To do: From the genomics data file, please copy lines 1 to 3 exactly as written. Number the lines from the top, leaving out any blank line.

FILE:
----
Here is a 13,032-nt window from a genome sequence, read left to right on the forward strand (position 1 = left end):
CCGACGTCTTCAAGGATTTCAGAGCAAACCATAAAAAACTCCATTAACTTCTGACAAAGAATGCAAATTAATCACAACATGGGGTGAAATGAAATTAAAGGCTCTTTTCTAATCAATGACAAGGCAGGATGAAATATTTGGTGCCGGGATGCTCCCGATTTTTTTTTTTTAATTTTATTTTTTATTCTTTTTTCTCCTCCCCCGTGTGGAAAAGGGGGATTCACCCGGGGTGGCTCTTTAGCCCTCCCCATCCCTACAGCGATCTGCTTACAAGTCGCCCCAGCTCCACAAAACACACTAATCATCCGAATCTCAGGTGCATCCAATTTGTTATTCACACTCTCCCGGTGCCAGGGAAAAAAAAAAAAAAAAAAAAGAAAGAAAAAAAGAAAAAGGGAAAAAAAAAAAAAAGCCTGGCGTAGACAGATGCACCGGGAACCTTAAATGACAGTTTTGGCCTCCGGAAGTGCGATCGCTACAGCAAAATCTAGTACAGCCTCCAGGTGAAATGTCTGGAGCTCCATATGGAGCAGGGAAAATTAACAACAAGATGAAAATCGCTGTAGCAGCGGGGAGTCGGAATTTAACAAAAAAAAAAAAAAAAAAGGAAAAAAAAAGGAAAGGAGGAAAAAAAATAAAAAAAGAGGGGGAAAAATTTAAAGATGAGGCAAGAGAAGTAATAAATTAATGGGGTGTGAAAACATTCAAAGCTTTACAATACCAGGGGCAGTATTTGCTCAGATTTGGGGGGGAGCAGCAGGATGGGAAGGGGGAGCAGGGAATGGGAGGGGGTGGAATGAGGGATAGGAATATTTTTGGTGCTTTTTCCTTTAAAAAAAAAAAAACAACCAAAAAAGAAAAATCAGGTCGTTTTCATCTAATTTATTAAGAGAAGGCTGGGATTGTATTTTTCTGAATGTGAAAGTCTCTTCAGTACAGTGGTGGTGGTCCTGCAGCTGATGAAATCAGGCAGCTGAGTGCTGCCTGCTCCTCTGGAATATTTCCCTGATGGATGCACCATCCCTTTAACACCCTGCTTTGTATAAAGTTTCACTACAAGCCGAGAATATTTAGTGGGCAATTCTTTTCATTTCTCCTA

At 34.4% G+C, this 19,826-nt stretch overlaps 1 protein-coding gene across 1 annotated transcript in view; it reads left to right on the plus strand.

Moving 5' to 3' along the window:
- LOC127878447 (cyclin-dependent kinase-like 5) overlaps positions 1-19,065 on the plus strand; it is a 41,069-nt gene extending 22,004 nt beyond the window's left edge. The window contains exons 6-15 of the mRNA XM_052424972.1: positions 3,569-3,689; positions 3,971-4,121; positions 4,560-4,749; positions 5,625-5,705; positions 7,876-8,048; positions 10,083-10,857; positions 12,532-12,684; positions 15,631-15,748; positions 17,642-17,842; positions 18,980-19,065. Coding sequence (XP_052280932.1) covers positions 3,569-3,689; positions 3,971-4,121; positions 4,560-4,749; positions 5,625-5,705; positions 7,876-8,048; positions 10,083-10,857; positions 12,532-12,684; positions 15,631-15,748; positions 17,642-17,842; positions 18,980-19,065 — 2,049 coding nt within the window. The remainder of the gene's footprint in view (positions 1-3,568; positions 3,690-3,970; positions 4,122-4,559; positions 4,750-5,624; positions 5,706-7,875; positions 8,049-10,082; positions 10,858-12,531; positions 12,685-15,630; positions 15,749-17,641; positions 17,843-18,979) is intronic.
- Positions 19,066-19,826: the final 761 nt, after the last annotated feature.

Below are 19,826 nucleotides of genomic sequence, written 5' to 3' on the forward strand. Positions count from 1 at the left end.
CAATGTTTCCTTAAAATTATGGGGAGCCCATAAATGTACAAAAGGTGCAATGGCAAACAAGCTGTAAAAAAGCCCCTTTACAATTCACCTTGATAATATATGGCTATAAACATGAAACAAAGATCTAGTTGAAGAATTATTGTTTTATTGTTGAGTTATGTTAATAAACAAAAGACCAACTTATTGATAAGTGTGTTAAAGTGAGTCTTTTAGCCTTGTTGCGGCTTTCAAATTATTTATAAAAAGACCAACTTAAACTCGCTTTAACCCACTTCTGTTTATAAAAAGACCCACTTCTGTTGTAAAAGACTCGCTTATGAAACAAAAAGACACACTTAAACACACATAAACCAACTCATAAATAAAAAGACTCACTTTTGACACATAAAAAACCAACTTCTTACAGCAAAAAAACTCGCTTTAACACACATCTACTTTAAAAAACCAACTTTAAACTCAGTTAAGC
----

Here is a 13,032-nt window from a genome sequence, read left to right on the forward strand (position 1 = left end):
CCGACGTCTTCAAGGATTTCAGAGCAAACCATAAAAAACTCCATTAACTTCTGACAAAGAATGCAAATTAATCACAACATGGGGTGAAATGAAATTAAAGGCTCTTTTCTAATCAATGACAAGGCAGGATGAAATATTTGGTGCCGGGATGCTCCCGATTTTTTTTTTTTAATTTTATTTTTTATTCTTTTTTCTCCTCCCCCGTGTGGAAAAGGGGGATTCACCCGGGGTGGCTCTTTAGCCCTCCCCATCCCTACAGCGATCTGCTTACAAGTCGCCCCAGCTCCACAAAACACACTAATCATCCGAATCTCAGGTGCATCCAATTTGTTATTCACACTCTCCCGGTGCCAGGGAAAAAAAAAAAAAAAAAAAAGAAAGAAAAAAAGAAAAAGGGAAAAAAAAAAAAAAGCCTGGCGTAGACAGATGCACCGGGAACCTTAAATGACAGTTTTGGCCTCCGGAAGTGCGATCGCTACAGCAAAATCTAGTACAGCCTCCAGGTGAAATGTCTGGAGCTCCATATGGAGCAGGGAAAATTAACAACAAGATGAAAATCGCTGTAGCAGCGGGGAGTCGGAATTTAACAAAAAAAAAAAAAAAAAAGGAAAAAAAAAGGAAAGGAGGAAAAAAAATAAAAAAAGAGGGGGAAAAATTTAAAGATGAGGCAAGAGAAGTAATAAATTAATGGGGTGTGAAAACATTCAAAGCTTTACAATACCAGGGGCAGTATTTGCTCAGATTTGGGGGGGAGCAGCAGGATGGGAAGGGGGAGCAGGGAATGGGAGGGGGTGGAATGAGGGATAGGAATATTTTTGGTGCTTTTTCCTTTAAAAAAAAAAAAACAACCAAAAAAGAAAAATCAGGTCGTTTTCATCTAATTTATTAAGAGAAGGCTGGGATTGTATTTTTCTGAATGTGAAAGTCTCTTCAGTACAGTGGTGGTGGTCCTGCAGCTGATGAAATCAGGCAGCTGAGTGCTGCCTGCTCCTCTGGAATATTTCCCTGATGGATGCACCATCCCTTTAACACCCTGCTTTGTATAAAGTTTCACTACAAGCCGAGAATATTTAGTGGGCAATTCTTTTCATTTCTCCTA

At 34.4% G+C, this 19,826-nt stretch overlaps 1 protein-coding gene across 1 annotated transcript in view; it reads left to right on the plus strand.